Background: Although intravenous glycoprotein IIb/IIIa inhibitors are beneficial in patients with acute coronary syndromes, prolonged oral IIb/IIIa inhibition might provide an additional reduction in recurrent events.
Methods and results: Investigators at 888 hospitals in 29 countries enrolled 10 288 patients with acute coronary syndromes, which was defined as ischemic pain at rest within 72 hours of randomization, associated with positive cardiac markers, electrocardiographic changes, or prior cardiovascular disease. Patients received aspirin and were randomized to receive, for the duration of the trial, (1) 50 mg of orbofiban twice daily (50/50 group), (2) 50 mg of orbofiban twice daily for 30 days followed by 30 mg of orbofiban twice daily (50/30 group), or (3) a placebo. The primary composite end point was death, myocardial infarction, recurrent ischemia requiring rehospitalization, urgent revascularization, or stroke. The trial was terminated prematurely because of an unexpected increase in 30-day mortality in the 50/30 orbofiban group. Mortality through 10 months was 3.7% for the placebo group versus 5.1% in the 50/30 group (P=0.008) and 4.5% in the 50/50 group (P=0.11). There were no differences in the primary end point (22.9%, 23.1%, and 22.8%, for the placebo, 50/30, and 50/50 groups, respectively). Major or severe bleeding (but not intracranial hemorrhage) was higher with orbofiban; it occurred in 2. 0%, 3.7% (P=0.0004), and 4.5% (P<0.0001) of patients, respectively. Exploratory subgroup analyses found that patients who underwent percutaneous coronary intervention had a lower mortality and a significant reduction in the composite end point (P=0.001) with orbofiban.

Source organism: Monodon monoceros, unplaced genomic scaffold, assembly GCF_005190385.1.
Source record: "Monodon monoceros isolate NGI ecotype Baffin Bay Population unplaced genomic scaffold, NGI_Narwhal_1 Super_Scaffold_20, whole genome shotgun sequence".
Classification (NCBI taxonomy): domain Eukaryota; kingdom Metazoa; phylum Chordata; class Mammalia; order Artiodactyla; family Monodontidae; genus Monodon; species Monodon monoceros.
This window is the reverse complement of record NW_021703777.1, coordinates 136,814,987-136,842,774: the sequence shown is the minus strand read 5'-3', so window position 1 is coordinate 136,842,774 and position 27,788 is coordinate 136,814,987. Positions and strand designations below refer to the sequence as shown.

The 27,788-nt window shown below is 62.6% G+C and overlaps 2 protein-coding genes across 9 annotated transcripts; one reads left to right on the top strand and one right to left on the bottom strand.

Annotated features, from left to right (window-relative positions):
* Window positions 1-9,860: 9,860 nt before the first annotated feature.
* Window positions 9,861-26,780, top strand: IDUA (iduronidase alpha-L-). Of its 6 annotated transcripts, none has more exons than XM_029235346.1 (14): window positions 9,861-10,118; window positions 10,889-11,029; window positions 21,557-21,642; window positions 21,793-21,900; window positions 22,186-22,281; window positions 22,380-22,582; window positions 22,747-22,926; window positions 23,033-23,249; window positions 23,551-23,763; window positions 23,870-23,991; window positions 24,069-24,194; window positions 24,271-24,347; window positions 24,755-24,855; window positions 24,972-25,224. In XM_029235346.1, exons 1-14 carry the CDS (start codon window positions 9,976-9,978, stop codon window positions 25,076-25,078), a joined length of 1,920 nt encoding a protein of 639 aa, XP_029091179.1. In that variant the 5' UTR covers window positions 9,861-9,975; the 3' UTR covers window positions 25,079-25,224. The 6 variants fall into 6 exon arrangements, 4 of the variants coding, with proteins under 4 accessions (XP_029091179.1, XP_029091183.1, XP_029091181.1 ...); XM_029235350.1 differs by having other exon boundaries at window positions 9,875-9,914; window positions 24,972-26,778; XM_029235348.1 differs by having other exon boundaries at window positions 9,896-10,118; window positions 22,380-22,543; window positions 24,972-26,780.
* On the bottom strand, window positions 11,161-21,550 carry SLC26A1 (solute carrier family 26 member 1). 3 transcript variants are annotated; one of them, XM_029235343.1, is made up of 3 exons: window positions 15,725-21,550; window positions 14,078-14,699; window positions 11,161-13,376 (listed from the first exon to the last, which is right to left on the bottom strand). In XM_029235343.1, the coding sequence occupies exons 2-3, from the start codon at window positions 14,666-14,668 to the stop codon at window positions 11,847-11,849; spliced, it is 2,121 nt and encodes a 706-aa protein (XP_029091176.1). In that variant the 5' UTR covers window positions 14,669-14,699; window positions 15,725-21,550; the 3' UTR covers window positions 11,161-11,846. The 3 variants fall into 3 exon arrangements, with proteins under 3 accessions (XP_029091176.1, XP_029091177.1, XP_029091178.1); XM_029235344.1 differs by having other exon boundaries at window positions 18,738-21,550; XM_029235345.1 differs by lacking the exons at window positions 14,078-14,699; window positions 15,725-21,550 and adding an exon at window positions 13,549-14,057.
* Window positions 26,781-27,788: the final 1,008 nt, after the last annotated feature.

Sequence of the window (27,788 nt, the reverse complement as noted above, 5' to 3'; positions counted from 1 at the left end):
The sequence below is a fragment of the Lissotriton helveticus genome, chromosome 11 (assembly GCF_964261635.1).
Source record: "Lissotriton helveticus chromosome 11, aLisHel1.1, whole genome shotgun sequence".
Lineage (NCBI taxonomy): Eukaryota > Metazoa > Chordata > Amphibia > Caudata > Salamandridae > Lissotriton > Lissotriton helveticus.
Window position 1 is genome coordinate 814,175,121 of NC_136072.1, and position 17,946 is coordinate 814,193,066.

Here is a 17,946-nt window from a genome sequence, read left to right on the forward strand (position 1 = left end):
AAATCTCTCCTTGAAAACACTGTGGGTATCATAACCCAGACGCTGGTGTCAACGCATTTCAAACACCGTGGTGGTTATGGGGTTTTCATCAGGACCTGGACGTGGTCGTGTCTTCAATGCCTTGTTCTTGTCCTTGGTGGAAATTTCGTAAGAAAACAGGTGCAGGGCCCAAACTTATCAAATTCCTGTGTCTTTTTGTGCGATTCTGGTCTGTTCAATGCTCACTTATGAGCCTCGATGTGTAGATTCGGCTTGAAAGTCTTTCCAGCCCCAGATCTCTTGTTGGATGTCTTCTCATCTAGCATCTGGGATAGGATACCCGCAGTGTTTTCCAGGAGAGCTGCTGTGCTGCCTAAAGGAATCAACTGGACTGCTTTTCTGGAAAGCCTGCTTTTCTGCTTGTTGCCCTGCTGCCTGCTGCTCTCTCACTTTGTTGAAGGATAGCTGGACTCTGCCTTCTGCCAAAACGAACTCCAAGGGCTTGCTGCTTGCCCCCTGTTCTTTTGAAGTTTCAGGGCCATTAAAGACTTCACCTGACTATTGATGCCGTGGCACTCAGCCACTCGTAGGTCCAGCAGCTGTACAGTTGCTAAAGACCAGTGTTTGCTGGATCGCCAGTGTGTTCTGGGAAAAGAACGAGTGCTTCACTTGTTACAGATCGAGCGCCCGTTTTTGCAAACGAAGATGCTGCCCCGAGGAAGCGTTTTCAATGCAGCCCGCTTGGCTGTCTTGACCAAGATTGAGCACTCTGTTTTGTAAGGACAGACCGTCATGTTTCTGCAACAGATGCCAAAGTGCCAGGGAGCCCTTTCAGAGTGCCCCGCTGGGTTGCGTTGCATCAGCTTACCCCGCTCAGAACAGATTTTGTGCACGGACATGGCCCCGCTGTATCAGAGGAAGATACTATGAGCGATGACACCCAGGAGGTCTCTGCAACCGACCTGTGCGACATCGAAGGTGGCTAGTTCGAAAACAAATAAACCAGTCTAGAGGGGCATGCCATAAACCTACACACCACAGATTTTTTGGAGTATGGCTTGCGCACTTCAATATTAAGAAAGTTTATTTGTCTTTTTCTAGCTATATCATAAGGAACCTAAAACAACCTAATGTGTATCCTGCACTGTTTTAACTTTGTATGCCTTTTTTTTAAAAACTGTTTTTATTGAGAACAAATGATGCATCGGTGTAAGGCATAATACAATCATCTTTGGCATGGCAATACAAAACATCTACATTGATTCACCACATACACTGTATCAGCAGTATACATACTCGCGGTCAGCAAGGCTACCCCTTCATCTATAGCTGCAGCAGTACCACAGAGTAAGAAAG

Conclusions: -Fixed-dose orbofiban failed to reduce major cardiovascular events and was associated with increased mortality in this broad population of patients with acute coronary syndromes; however, a benefit was observed among patients who underwent percutaneous coronary intervention.